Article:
I am short! But I stand tall!
Hi, my name is Joanna. I am a differently-unique, created to stand out and not fit in. I was born with a condition called Dwarfism, and am 3'7" inches TALL. I'm a music teacher at a reputed school and also teach at a music institute. Though I'm an MBA, I was always more inclined to learning music and cleared Grade 7 in Piano from Trinity College of Music, London and Grade 5 in Singing and Grade 5 in Music Theory from ABRSM, London.
This is my story.
What happened to Quaden was unfortunate, but by means of that video, I believe, awareness about Dwarfism was raised to an extent. Here are instances when I have been being mocked at both by strangers and people I know:
1. People would ask if they could carry me in the same way an adult would carry a toddler. (You won't believe this, but people still ask me the same!)
2. I would be asked to try to jump and reach for things that were out of my reach. (Colleagues at an earlier place I worked at would take my ID card and hold it high, expecting me to jump and take it.)
3. As a child, my peers would ask me to run after them. (To check if I could run as fast as them and make fun of my running.). Some children in the school I studied at would call me 'potti' (short).
4. Today, in public places, people refer to me as 'Chinna Ammayi' (small lady) and jeer at me. I've often had people trying to take a photo of me and make fun of my appearance. Young kids group around to check if they are taller than me. Others call their friends to come have a look for a good laugh.
At other times, I have been asked to:
1. 'Drink Complan': Despite knowing my short height is because of a medical condition, I was 'advised' to drink Complan to become a 'Complan Girl'- tall and strong.
2. Use 'Fair and Lovely': To get a lighter skin tone and so be accepted and liked by people.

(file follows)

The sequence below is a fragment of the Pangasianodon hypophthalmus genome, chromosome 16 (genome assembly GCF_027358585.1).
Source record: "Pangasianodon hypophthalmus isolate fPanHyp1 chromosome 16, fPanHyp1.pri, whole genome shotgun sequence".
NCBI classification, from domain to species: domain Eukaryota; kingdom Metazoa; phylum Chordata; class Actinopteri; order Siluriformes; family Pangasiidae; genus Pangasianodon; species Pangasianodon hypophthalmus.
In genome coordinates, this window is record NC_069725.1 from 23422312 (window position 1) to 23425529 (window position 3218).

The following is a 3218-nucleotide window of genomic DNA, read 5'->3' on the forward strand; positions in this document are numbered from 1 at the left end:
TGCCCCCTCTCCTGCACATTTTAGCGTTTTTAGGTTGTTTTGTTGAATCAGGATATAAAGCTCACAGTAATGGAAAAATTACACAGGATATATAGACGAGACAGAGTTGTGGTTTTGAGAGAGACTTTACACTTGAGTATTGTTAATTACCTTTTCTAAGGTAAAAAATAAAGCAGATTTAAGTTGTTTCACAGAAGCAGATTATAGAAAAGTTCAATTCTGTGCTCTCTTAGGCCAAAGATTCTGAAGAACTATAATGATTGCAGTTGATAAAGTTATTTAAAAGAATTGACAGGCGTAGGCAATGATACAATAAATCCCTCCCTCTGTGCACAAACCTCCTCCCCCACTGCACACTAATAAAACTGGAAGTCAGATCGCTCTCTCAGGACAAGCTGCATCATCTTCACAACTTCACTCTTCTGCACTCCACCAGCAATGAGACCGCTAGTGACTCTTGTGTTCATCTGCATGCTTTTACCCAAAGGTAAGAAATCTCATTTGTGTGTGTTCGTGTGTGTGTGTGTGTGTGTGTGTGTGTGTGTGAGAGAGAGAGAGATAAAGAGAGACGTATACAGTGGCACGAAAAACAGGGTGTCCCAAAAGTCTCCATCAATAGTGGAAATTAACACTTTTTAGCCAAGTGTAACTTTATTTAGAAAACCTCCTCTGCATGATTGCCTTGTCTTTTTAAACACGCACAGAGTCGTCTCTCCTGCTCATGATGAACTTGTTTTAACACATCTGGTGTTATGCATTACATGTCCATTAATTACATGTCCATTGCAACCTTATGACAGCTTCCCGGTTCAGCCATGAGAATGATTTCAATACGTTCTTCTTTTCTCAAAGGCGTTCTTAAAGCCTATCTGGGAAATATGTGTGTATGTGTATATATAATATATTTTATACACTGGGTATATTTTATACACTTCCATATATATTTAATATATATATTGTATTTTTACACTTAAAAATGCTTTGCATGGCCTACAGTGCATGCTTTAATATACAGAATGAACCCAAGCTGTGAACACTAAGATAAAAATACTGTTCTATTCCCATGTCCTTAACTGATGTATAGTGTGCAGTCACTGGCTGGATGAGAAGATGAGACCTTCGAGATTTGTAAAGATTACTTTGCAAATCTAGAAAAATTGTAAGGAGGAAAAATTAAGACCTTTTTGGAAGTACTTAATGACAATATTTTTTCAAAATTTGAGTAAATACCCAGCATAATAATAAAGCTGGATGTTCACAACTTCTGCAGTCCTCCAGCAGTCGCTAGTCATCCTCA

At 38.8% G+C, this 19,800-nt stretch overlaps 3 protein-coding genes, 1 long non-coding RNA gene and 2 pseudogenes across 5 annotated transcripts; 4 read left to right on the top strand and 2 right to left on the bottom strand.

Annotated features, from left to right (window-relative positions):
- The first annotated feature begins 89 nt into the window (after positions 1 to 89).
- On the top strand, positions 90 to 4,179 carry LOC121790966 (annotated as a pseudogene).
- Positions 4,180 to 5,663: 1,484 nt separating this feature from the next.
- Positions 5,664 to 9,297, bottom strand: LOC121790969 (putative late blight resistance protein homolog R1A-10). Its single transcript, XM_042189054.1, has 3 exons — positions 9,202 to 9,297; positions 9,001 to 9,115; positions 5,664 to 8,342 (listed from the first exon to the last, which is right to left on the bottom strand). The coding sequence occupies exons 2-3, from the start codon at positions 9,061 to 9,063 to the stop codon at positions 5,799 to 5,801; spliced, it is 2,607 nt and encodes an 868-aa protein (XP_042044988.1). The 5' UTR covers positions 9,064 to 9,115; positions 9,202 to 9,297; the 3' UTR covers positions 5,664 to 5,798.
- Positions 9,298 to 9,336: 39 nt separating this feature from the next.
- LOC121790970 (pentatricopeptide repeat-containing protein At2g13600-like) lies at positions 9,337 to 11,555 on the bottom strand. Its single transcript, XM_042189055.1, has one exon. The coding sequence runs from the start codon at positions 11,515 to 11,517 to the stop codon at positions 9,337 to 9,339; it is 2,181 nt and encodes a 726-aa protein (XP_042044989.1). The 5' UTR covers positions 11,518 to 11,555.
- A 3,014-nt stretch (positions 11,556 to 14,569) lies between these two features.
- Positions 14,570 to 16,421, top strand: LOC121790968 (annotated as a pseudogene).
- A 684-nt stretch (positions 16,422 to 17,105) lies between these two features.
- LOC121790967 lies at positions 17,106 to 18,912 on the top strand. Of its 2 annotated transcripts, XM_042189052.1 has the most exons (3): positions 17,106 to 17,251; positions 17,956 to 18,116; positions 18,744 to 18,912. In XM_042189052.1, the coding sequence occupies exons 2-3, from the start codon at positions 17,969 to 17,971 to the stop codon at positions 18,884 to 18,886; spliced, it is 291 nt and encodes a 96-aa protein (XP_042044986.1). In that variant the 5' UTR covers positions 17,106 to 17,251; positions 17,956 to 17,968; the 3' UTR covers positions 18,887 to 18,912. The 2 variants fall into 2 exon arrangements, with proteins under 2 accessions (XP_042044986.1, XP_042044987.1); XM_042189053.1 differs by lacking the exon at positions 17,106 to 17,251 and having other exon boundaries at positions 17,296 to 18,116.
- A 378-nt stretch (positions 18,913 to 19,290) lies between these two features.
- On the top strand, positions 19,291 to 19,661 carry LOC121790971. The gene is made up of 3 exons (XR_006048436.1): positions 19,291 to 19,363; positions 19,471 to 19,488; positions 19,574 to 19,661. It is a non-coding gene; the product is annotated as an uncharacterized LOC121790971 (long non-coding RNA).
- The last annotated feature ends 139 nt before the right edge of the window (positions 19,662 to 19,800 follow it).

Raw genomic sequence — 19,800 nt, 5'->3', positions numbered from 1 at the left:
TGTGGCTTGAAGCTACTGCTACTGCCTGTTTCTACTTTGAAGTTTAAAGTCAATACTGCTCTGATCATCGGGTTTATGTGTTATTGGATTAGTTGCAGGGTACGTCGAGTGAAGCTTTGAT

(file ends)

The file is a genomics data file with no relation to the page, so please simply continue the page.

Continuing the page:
3. Pursue a career in movies as a joker/comedy shows, because these options are great for dwarfs.
I still experience forms of bullying. Often, I've found it difficult to stand up for myself because I am soft-spoken. But, I'm thankful for the loving support and encouragement from my family, friends, relatives, teachers and colleagues who have helped me overcome daily obstacles. Each day has made me stronger. The experiences help me learn to stand up for myself and choose not to let nasty comments affect me.
I realise I am differently-abled and do not fit into the cultural stereotype of a 'tall-thin-fair' beautiful lady.
It's our character that defines us and not our physical appearance. How we treat others 'different' from us, reveals our true nature. Our 'beauty', educational qualifications, skills and talents, social status are secondary. Learning to accept people the way they are is of prime importance.
Bullying is serious. Maybe you think bullying is name calling or physically harming another. It is. And it also takes subtle forms. I believe bullying needs to be addressed first at homes and then at schools. Parents need to teach their children how to respond to people who look or talk 'different'.
I've accepted myself: as a short lady. I hope that society would treat me as an adult and not a 10-year-old girl.
I did not choose my height, colour and body frame, but I know it's God's sovereign will for me to be born this way. He has created me differently, for a plan and purpose and I am at peace with that.
'For He created my inmost being; He knit me together in my mother's womb. I praise Him because I am fearfully and wonderfully made; His works are wonderful, I know that full well. My frame was not hidden from Him when I was made in the secret place, when I was woven together in the depths of the earth. His eyes saw my unformed body; all the days ordained for me were written in His book before one of them came to be. How precious to me are God's thoughts! How vast is the sum of them!' (Psalm 139:13-17)